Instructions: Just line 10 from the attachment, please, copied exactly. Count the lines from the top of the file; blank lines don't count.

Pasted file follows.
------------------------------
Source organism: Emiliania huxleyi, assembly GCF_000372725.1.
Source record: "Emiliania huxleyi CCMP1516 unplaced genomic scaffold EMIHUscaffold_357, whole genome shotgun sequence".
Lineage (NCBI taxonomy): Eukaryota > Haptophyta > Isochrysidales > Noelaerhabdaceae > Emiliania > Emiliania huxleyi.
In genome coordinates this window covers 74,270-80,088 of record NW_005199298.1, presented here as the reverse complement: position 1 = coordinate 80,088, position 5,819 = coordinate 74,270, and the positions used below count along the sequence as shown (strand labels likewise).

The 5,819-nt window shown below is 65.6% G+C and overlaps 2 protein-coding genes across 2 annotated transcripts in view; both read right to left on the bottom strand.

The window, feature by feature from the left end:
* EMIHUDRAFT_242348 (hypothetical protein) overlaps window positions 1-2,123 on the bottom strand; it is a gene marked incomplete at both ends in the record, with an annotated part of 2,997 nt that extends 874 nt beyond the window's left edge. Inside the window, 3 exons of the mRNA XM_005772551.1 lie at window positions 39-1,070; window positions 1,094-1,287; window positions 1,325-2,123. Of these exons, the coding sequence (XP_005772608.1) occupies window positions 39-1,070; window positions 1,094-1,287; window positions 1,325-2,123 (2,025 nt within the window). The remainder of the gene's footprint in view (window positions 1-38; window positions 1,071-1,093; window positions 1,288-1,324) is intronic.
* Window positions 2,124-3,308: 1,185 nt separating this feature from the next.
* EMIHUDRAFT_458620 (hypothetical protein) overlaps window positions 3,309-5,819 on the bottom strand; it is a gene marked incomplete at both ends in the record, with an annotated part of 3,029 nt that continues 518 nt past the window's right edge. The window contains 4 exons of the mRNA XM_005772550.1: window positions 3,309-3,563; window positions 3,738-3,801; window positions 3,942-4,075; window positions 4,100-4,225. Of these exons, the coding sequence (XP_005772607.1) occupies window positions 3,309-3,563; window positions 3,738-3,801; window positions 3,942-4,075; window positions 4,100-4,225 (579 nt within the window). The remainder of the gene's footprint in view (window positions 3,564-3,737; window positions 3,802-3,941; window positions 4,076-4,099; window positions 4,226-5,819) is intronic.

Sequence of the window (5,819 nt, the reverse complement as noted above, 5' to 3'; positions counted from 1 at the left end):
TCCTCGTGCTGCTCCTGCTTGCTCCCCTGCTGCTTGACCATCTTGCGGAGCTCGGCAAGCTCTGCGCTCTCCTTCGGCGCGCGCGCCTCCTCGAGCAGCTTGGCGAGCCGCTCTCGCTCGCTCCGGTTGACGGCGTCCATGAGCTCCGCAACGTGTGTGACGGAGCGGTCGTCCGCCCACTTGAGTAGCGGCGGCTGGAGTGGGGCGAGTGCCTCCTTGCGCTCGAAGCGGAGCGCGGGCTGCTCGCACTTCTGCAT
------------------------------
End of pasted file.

Sequence of the window (5,819 nt, the reverse complement as noted above, 5' to 3'; positions counted from 1 at the left end):